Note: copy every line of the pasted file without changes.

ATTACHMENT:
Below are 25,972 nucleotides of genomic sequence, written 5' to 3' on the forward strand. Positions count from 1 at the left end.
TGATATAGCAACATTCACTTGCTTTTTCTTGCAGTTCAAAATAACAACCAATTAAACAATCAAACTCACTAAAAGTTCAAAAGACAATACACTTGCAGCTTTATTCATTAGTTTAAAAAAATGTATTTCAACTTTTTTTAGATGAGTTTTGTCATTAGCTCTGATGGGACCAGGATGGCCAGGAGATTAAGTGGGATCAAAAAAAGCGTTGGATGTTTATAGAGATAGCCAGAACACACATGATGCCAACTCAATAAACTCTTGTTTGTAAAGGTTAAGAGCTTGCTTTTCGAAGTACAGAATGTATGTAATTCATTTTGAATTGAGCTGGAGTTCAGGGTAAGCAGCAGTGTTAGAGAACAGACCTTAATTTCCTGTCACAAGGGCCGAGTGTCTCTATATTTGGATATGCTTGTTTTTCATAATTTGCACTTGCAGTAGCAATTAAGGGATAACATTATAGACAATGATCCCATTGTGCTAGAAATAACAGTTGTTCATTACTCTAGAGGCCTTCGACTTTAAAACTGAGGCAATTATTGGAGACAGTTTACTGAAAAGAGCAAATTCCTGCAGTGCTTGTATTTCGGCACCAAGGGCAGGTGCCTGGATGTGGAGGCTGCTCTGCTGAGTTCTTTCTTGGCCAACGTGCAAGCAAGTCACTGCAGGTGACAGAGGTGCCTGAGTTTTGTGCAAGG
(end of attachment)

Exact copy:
Below are 25,972 nucleotides of genomic sequence, written 5' to 3' on the forward strand. Positions count from 1 at the left end.
TGATATAGCAACATTCACTTGCTTTTTCTTGCAGTTCAAAATAACAACCAATTAAACAATCAAACTCACTAAAAGTTCAAAAGACAATACACTTGCAGCTTTATTCATTAGTTTAAAAAAATGTATTTCAACTTTTTTTAGATGAGTTTTGTCATTAGCTCTGATGGGACCAGGATGGCCAGGAGATTAAGTGGGATCAAAAAAAGCGTTGGATGTTTATAGAGATAGCCAGAACACACATGATGCCAACTCAATAAACTCTTGTTTGTAAAGGTTAAGAGCTTGCTTTTCGAAGTACAGAATGTATGTAATTCATTTTGAATTGAGCTGGAGTTCAGGGTAAGCAGCAGTGTTAGAGAACAGACCTTAATTTCCTGTCACAAGGGCCGAGTGTCTCTATATTTGGATATGCTTGTTTTTCATAATTTGCACTTGCAGTAGCAATTAAGGGATAACATTATAGACAATGATCCCATTGTGCTAGAAATAACAGTTGTTCATTACTCTAGAGGCCTTCGACTTTAAAACTGAGGCAATTATTGGAGACAGTTTACTGAAAAGAGCAAATTCCTGCAGTGCTTGTATTTCGGCACCAAGGGCAGGTGCCTGGATGTGGAGGCTGCTCTGCTGAGTTCTTTCTTGGCCAACGTGCAAGCAAGTCACTGCAGGTGACAGAGGTGCCTGAGTTTTGTGCAAGG